William Blount was known for his fairness and charity.  He assisted “needy children, bought land and homes for loyal servants, helped friends start businesses, and paid rent for a widow.”  [39]    A well-educated ship captain named Gunderson, got in trouble in Pensacola during a visit.  William brought him home, allowing him to stay in the servant’s quarters for eight years until the seaman died.  William then gave him a respectable funeral.  One of his paid servants was “Sydney Wynn, a son of a slave who had been owned by the Blount family prior to emancipation.” [40]    Sydney was responsible for milking the cows, tending the garden that supplied food for the family, served W.A. Blount as a butler and “served the meals dressed in a white coat.” [41]   The Blount family considered him a lifelong friend of the family.

          Although William’s father may have influenced his choice of clients, William Blount was a leading member of the bar and one of Pensacola’s most influential citizens. [42]    One of his most notable clients, and one who is also interred in St. Michael’s Cemetery is Daniel F. Sullivan.    Sullivan, an Irish immigrant, became a “forceful leader in the banking, lumber, and railroad industries of West Florida” purchasing the Pensacola and Louisville Railroad (P & L) in 1877.  [43]   When Sullivan purchased the Pensacola and Louisville Railroad, Blount was there to transact the sale of control of the railroad to the Louisville and Nashville Railroad Company (L & N) on February 27, 1880. [44]   Some of the machinations of the sale reverberated within Northwest Florida and certainly had an influence on the growth of Pensacola.  Instead of legal expenses, Blount often received company shares, as his payment as he accurately recognized the potential and impact these changes would make on Pensacola and the Florida Panhandle.  As noted in Tom Muir’s Master Thesis on William Alexander Blount, Blount’s influence throughout Florida was the catalyst for continuing change in Pensacola:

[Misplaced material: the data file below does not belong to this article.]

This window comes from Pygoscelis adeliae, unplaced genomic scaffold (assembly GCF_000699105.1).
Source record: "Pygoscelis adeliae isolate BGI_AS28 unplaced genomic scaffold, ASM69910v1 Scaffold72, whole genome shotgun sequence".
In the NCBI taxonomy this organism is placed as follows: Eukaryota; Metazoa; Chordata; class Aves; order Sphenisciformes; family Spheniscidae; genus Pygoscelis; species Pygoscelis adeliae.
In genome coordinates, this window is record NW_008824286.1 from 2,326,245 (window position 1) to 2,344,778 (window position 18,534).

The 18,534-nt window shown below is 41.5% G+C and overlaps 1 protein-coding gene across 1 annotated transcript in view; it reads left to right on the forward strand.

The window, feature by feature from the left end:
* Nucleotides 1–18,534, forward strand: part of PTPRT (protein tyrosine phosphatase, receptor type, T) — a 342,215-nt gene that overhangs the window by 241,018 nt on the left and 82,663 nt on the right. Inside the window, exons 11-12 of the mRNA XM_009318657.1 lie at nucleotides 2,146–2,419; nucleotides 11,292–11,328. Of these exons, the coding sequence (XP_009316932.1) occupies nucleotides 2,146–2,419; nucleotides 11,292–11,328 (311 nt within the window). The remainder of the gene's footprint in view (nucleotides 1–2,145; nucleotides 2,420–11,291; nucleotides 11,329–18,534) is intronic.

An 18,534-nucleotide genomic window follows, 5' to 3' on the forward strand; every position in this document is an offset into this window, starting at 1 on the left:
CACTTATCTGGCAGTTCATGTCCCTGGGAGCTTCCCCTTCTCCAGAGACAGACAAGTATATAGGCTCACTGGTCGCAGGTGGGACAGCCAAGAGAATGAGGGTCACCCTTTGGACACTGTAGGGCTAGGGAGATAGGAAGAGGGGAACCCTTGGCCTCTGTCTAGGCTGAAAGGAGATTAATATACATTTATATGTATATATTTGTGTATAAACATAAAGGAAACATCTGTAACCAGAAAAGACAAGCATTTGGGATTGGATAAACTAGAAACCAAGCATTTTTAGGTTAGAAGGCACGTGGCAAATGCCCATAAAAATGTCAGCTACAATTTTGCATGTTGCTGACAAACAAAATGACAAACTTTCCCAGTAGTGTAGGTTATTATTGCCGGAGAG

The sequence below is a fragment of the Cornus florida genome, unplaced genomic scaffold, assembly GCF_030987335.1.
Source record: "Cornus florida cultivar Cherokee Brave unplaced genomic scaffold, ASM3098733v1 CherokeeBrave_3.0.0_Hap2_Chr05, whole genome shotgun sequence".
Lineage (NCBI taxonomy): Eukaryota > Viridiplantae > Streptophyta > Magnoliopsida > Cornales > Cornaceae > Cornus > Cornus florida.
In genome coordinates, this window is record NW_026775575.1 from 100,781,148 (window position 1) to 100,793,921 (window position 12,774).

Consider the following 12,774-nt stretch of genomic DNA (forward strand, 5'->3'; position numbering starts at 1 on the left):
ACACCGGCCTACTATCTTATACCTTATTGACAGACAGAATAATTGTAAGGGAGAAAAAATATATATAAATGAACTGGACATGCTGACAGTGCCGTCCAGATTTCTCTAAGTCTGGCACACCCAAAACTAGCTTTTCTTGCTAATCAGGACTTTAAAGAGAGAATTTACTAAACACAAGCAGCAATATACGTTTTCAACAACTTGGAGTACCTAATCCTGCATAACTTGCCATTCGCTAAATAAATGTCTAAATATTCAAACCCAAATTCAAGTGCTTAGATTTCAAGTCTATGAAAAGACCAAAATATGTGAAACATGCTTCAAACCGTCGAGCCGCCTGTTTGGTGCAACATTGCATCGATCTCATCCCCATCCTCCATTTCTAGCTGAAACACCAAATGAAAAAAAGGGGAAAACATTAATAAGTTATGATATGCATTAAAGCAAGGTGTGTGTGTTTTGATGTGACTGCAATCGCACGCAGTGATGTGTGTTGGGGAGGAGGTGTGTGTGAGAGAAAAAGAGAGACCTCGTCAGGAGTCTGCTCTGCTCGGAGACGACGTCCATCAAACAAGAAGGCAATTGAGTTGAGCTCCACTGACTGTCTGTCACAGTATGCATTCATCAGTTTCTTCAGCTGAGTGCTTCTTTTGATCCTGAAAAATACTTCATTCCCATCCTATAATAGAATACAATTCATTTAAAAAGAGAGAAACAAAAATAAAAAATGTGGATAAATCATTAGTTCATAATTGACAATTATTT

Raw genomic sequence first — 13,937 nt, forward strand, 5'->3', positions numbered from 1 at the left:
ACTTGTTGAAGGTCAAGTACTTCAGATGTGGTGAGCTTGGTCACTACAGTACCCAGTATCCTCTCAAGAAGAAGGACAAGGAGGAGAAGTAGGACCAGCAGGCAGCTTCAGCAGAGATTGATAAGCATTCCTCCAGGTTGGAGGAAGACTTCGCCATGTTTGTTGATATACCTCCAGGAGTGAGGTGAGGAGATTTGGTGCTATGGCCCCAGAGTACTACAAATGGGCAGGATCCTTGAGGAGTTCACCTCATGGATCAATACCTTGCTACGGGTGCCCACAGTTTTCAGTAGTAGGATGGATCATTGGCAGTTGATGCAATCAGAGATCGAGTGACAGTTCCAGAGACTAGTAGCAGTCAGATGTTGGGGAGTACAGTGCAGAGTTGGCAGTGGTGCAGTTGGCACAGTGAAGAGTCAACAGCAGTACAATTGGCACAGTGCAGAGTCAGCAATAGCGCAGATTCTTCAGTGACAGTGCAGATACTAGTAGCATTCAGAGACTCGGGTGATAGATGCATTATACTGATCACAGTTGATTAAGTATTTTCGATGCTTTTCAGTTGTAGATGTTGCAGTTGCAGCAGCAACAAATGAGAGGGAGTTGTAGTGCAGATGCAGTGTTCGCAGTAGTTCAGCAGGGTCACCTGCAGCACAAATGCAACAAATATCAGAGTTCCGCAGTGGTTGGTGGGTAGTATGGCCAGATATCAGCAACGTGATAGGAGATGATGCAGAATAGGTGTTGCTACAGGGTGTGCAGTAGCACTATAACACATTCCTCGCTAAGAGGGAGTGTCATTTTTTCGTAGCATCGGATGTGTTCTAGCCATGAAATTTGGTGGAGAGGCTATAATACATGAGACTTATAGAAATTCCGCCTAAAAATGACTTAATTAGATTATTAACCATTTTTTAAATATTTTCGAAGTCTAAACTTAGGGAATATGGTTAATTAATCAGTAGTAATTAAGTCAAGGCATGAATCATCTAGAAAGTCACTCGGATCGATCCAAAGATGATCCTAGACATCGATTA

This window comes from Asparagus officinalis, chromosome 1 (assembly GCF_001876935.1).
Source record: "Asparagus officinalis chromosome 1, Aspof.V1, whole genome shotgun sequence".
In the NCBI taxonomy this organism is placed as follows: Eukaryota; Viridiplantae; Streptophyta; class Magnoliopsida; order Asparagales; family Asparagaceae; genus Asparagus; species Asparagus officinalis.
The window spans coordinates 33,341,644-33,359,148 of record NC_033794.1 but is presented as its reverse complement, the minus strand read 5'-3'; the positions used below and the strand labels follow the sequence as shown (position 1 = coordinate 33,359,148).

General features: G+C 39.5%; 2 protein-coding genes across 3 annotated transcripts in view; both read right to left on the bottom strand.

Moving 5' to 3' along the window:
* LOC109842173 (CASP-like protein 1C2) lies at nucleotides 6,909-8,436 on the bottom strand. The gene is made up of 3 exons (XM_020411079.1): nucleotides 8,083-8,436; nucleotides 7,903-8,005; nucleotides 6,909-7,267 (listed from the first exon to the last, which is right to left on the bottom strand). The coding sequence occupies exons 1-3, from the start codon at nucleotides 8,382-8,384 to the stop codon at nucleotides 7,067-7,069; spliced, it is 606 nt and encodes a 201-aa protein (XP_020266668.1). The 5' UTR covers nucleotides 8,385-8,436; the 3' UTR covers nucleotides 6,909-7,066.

Subsequent to this agreement the Pensacola and Atlantic Railroad Company (P & A), with the L & N as its major stockholder, was formed to purchase Sullivan’s Pensacola and Louisville Railroad.  The P & A received a charter of incorporation on March 21, 1881, from the Florida legislature, permitting Pensacola and West Florida to connect with the railroad systems west… [45]